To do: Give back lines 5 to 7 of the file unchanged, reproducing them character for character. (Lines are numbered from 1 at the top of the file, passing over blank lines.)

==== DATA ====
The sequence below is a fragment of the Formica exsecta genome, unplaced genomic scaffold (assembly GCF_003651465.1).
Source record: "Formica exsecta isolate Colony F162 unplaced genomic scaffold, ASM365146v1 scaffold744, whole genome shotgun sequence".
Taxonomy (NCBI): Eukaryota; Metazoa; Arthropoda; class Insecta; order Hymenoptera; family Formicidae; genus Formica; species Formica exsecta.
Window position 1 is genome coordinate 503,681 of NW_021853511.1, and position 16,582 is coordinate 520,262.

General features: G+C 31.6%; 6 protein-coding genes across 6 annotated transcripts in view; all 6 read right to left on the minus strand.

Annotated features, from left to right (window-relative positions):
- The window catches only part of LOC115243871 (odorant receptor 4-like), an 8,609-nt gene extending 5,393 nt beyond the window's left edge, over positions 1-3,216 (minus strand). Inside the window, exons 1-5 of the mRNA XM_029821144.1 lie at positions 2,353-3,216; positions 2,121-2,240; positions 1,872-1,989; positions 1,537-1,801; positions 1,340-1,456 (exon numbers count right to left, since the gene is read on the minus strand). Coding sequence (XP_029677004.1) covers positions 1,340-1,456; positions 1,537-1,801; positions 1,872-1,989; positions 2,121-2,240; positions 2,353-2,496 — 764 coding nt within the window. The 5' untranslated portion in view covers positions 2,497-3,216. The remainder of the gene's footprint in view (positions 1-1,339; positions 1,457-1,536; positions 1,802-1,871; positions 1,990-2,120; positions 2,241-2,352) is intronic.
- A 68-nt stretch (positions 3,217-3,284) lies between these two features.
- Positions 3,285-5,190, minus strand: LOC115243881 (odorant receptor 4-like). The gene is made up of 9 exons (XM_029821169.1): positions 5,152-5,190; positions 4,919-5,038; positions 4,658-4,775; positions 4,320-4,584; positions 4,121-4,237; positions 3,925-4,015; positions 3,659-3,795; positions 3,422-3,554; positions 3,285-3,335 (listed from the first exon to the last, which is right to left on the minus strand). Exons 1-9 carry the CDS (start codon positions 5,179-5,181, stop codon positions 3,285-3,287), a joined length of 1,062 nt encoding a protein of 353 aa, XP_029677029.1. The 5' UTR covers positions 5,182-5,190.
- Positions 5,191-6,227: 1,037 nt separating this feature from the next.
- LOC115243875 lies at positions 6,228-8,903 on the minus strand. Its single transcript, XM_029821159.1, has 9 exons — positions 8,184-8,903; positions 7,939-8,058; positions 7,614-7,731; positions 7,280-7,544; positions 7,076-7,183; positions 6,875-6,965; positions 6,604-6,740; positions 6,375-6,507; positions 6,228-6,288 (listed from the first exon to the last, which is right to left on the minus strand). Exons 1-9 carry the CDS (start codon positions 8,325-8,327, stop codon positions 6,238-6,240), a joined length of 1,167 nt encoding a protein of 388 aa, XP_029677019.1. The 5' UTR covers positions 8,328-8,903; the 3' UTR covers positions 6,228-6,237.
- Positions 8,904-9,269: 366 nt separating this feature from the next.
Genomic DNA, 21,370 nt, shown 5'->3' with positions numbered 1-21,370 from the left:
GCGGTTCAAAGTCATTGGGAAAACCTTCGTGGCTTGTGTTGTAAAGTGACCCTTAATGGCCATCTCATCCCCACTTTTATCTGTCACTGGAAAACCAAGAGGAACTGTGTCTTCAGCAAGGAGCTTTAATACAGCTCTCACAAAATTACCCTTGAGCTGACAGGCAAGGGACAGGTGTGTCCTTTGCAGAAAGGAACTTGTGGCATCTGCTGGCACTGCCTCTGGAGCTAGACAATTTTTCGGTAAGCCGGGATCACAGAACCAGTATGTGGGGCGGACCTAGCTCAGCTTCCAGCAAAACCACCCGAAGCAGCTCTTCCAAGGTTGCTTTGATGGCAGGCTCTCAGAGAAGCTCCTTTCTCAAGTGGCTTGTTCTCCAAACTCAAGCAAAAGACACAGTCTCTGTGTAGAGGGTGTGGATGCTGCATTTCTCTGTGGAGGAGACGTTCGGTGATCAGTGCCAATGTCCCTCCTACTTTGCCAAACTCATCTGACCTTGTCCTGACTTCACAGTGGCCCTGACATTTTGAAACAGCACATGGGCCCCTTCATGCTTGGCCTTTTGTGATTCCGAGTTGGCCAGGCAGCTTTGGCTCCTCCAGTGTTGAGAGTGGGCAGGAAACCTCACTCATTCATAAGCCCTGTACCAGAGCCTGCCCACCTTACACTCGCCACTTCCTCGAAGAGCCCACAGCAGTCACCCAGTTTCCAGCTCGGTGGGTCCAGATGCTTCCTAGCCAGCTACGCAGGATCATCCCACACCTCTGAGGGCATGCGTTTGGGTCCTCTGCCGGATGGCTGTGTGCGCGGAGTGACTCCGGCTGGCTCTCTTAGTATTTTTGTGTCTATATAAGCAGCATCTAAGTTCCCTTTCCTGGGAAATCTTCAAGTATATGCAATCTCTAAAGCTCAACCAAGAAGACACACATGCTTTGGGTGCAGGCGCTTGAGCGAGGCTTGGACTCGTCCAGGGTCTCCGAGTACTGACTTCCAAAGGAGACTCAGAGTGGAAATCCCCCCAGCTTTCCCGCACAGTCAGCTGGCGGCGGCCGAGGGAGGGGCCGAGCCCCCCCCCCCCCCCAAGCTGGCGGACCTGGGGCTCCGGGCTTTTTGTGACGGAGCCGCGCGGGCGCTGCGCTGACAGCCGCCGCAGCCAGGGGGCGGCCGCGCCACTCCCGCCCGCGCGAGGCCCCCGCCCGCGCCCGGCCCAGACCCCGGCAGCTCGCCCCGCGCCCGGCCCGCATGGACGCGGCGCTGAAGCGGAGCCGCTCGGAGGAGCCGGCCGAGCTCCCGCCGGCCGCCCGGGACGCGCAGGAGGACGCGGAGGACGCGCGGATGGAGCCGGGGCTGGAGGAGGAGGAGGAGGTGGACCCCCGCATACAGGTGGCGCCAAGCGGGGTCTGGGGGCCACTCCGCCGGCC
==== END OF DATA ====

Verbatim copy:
General features: G+C 31.6%; 6 protein-coding genes across 6 annotated transcripts in view; all 6 read right to left on the minus strand.

Annotated features, from left to right (window-relative positions):
- The window catches only part of LOC115243871 (odorant receptor 4-like), an 8,609-nt gene extending 5,393 nt beyond the window's left edge, over positions 1-3,216 (minus strand). Inside the window, exons 1-5 of the mRNA XM_029821144.1 lie at positions 2,353-3,216; positions 2,121-2,240; positions 1,872-1,989; positions 1,537-1,801; positions 1,340-1,456 (exon numbers count right to left, since the gene is read on the minus strand). Coding sequence (XP_029677004.1) covers positions 1,340-1,456; positions 1,537-1,801; positions 1,872-1,989; positions 2,121-2,240; positions 2,353-2,496 — 764 coding nt within the window. The 5' untranslated portion in view covers positions 2,497-3,216. The remainder of the gene's footprint in view (positions 1-1,339; positions 1,457-1,536; positions 1,802-1,871; positions 1,990-2,120; positions 2,241-2,352) is intronic.